The boy showed up a while later, handing us our uncovered, dirt and dust covered food, which we took no time to devour. He ordered another plate of chicken popcorn, for the ride back. We disposed of our rubbish outside the car. The old, fragile and homeless women complained, “I just cleaned this area and these guys dirtied it up!” We drove away, making our unclean escape before they walked over to scold us. They would have earned some ten rupees for all the plastic they collected that day, all the while we spent some seven hundred rupees on our midnight snack.

My grandfather, mother, my older uncle’s wife and children, and the servants were all waiting at the kona, or Corner, looking down into the large, open garage. Our car arrived. The large grin on my face from our conversation disappeared and the pit of nostalgia swirled in my heart. Everyone was there, except my grandmother. The family’s heart, soul and glue. My eyes welled up, like a child who misses her mother. I shook my head and got out of the car. While our uncles unloaded our luggage, we walked up two flights of concrete stairs and down a long and dark but open veranda to our relatives and mother who could barely hold their excitement upon seeing the four sisters walking in together. We hugged, we waved. Our grandfather squeezed and kissed us all over, a sad grin spread across his face. Everyone had a sad grin over their faces, but no one stated the obvious, mainly because we did not have to – our grandmother would have been there, squeezing and kissing and already force feeding homemade sweets and treats, yelling at her sons for taking so long, asking about the flight, the food on the flight, asking about the number of hours we slept, telling us how we had grown, even though it was her that had shrunk, from all of her illnesses.

This accurately describes a very normal interaction with Scooby.

We were ushered into our maami’s, or aunty’s, room. To change, shower and sleep. We awoke in the morning to fulfill a day of catching up, meeting the new dog, the neighbours. I had never missed someone more than that day, when I woke up to realise she would never be there again. I stood in the bathroom, like a child who missed her mother, crying, wondering how my mother left if I felt like this. I saw her everywhere. In the corner of room, near the pickles she had left in a large, sealed jar, in the face of the moon on a clear night, in the taste of my mom’s food, in the small clutter she left behind in her room. The smell of her clothes lingered in her closet. In the sadness that had taken a permanent position on my grandfather’s face. I washed my face, brushed my teeth and went upstairs to the biggest kitchen anyone will ever see. I was introduced to the new pet, who was crazy with excitement over the sudden increase in the number of people. Her tail whacking everything and everyone. She was the happiest living thing in the house, attempting to restore the liveliness our grandmother had taken with her.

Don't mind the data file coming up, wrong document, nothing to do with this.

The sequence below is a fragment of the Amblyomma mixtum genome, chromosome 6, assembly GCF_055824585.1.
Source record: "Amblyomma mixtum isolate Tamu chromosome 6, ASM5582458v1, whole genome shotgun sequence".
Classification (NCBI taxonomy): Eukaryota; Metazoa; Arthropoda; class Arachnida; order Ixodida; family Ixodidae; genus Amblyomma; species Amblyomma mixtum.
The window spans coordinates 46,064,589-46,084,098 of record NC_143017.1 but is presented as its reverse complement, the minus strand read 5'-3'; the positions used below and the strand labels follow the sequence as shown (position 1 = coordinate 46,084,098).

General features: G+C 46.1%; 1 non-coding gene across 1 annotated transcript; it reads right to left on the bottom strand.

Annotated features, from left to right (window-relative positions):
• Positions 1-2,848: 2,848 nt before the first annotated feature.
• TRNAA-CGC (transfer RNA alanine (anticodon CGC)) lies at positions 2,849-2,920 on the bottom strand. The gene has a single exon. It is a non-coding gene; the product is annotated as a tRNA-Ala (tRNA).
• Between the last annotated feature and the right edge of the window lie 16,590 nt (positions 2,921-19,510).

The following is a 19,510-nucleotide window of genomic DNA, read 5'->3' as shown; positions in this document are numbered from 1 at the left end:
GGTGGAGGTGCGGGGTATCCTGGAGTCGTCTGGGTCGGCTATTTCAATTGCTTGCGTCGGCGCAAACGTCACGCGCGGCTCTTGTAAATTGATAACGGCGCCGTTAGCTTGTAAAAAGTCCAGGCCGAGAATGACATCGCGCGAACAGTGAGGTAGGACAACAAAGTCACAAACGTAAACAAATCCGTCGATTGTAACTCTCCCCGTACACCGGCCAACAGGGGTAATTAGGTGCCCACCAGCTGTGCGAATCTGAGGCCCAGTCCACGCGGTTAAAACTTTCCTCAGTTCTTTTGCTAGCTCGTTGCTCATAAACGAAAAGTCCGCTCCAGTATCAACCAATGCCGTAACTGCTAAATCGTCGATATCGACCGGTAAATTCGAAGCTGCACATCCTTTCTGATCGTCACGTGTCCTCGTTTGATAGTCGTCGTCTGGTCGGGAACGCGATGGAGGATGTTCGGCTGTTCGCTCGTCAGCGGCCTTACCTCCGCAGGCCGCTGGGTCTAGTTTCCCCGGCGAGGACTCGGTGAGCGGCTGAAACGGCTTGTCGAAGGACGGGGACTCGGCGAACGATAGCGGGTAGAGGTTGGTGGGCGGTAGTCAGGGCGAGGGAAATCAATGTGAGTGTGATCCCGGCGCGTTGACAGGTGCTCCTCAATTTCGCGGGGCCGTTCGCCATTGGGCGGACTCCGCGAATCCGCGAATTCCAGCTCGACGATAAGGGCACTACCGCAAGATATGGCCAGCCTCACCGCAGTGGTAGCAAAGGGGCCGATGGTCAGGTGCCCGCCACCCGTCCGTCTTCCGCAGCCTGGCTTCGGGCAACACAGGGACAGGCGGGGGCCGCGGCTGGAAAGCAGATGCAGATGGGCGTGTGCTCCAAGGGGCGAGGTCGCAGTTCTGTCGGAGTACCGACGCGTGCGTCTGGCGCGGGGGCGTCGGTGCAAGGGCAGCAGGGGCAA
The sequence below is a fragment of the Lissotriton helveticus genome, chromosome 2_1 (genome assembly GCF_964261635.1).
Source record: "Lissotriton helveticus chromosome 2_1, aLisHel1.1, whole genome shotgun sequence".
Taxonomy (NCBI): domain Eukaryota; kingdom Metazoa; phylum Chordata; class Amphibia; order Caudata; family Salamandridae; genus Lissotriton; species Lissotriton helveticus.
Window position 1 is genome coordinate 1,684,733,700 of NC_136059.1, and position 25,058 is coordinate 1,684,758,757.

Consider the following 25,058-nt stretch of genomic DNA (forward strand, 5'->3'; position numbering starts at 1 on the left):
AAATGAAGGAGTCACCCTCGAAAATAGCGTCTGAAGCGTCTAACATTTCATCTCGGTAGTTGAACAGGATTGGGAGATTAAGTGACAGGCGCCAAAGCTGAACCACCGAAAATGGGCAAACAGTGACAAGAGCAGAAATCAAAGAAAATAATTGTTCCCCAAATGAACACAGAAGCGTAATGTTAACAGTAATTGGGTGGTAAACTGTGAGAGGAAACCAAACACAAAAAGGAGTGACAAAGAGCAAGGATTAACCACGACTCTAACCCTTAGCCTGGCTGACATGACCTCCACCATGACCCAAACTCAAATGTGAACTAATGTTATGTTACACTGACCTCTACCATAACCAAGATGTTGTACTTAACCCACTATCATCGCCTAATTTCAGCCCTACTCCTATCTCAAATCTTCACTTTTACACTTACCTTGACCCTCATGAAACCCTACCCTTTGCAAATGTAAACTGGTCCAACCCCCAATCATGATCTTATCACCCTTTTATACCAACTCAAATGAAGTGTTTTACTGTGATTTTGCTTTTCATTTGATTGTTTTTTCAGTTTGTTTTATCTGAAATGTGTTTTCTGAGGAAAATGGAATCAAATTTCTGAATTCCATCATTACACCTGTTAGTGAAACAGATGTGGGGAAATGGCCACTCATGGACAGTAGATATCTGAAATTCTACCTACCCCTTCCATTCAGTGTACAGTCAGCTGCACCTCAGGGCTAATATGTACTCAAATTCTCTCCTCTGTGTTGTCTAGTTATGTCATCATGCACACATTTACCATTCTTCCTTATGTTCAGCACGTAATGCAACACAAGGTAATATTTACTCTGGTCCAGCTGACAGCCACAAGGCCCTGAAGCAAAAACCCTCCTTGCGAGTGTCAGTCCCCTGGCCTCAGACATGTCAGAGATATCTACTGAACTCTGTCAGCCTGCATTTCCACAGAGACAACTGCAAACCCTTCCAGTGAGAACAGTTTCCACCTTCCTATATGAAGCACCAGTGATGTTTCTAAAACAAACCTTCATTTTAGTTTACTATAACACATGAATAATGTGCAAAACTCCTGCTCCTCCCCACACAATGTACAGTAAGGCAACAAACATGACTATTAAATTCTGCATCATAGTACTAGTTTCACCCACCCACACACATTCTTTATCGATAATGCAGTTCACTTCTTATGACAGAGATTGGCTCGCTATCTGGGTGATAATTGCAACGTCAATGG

We had bread, toasted on the fire of a gas stove, with pure butter, and bhujiya, or fried potatoes (Indian french fries), chai, made with milk from the two cows reared downstairs and enough sugar to give us diabetes that very second, and my personal favorite, jalebi, (I don’t know what the English translation of this would be). It’s orange. It’s a spiral. It’s deep fried sugar, flour and orange colouring, essentially. Our hearts should have stopped there and then, but we kept going. Throwing biscuits and bits of our bread to the dog, because apparently Indian dogs can and will eat anything and everything.

I walked around the rooms, the corridors and corners, laughing on the inside every time I remembered the name of the rooms. “The Big Room/Hall.” “The New Flat.” “The Corner.” Originality was not a criteria when naming the rooms. I re-saw all the pictures I saw growing up, of our great grandfathers and great grandmothers and other ancestors I could not recognize. The bed frames, tables and chairs standing exactly where they have been standing in my memory all these years. The intricate patterns of the beds, the delicate wood carving, the bright walls, all still the same, except now all the rooms were empty – the ultimate sign of a family growing up, becoming old. People moving away, children growing up, grandmothers dying. But the memories remained, in picture frames across the walls, in the laughter inside our heads from stupid jokes we made standing around the same bed frame a decade ago. It was the ultimate realisation that our childhood was over. The pit of nostalgia stirred inside me some more, clear looping images of running up and down that long, maroon-floored corridor, tripping over the abundance of shoes outside the rooms, the sharp sound of the bell that rang whenever someone went to the little temple and prayed.

This new, adorable dog, Scooby, had begun to take over my nostalgic, emotional little heart. We hugged her, and ran with her, and laughed every time she urinated on a straw mat. She smiled, constantly. She barked and created a fuss. She tried to eat plastic secretly. She moped around when she got caught. She chased and killed bugs in a cruel, but intriguing manner. Her size scared off everyone else in the building. She didn’t seem to understand that she couldn’t be friends with everyone. I taught her to sit, in English. I taught her to sit still and listen to me yell at her when she did something bad, in English. I nearly taught her to shake. We fed her too many biscuits, and she got sick. We felt guilty and didn’t feed her any biscuits for a while. She got better. We fed more biscuits. She lit up a room with her quirky personality, like a child that doesn’t learn her lesson. When she tired herself out, she would lay there, quietly. Staring into the nothingness, enjoying her state of being.

Miss you Scoobs 😦